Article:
Pass, No Puff: The Negative Effects of Vaping

Pass, No Puff: The Negative Effects of Vaping

Bryn’s Experience with Vaping

How I got into vaping:

I chose vaping as this month’s health topic because I have experienced the negative side effects of vaping first-hand. In my senior year of college, I got addicted to smoking cigarettes when I was going through a rough time. Smoking quickly became a way to coddle myself and feel relaxed, similar to how a baby sucks their pacifier when they’re distressed. I then learned about the Juul and quickly transitioned to e-cigarettes which was my way of starting to try quitting nicotine, but the exact opposite happened.

Because the Juul and other disposable vapes had such sweet, candy-like flavors, I started smoking more frequently because it was easy and it tasted good. I would wake up and vape, go to the bathroom during work just to vape, vape before and after working out, and vape to go to sleep. Unknowingly, I was smoking a pack a day and throwing $100+ a week towards this addiction. I found myself finding excuses to vape, lying to my peers about vaping, and freaking out when I lost my device. In all honesty, I felt like I didn’t own a vape, the vape owned me.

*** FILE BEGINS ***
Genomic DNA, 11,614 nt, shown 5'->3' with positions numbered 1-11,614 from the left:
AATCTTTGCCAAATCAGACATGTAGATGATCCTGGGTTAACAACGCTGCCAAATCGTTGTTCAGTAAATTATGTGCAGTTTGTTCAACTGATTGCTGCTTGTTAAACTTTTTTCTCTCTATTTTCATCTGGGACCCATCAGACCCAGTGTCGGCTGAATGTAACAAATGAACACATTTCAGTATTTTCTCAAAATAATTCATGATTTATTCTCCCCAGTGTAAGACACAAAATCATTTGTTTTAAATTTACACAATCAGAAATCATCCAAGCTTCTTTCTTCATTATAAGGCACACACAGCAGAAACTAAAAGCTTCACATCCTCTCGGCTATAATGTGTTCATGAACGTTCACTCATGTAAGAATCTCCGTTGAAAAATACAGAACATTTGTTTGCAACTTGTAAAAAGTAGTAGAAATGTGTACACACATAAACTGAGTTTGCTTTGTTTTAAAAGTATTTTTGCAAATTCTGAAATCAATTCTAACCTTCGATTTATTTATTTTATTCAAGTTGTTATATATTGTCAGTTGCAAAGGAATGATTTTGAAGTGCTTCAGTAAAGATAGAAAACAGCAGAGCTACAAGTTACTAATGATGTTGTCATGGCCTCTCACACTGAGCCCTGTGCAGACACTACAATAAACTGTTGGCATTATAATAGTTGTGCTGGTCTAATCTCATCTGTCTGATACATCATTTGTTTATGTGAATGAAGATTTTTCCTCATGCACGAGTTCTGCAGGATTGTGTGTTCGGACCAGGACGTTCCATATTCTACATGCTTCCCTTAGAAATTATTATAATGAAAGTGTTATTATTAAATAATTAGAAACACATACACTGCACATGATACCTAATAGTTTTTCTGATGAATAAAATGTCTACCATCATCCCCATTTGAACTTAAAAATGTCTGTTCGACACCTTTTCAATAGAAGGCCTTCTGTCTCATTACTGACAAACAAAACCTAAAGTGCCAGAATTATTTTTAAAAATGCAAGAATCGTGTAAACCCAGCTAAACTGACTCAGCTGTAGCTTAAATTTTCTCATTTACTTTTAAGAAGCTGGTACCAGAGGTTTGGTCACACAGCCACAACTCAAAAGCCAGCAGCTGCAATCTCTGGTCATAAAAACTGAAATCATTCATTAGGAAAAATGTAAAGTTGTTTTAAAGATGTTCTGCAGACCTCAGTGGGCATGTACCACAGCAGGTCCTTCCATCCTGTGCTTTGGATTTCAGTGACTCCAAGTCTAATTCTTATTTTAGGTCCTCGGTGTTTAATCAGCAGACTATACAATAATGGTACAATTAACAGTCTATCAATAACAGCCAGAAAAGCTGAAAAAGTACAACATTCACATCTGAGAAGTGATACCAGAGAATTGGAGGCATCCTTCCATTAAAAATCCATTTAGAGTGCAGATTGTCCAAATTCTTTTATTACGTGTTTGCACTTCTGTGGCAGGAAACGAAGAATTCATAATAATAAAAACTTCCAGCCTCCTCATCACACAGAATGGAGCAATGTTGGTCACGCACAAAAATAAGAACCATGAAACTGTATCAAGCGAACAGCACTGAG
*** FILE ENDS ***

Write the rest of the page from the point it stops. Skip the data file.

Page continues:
How vaping negatively affected my body:

Reality started to dawn on me in 2018 after I visited my OBGYN for my regular pap smear and the doctor notified me that I was at risk for cervical cancer at the young age of 22. In that same year, I constantly began to break out in painful cold sores and canker sores all over my mouth every other week. I was shocked and frustrated that my body was turning against me in these ways since I was eating a mainly vegan diet and working out regularly at the time.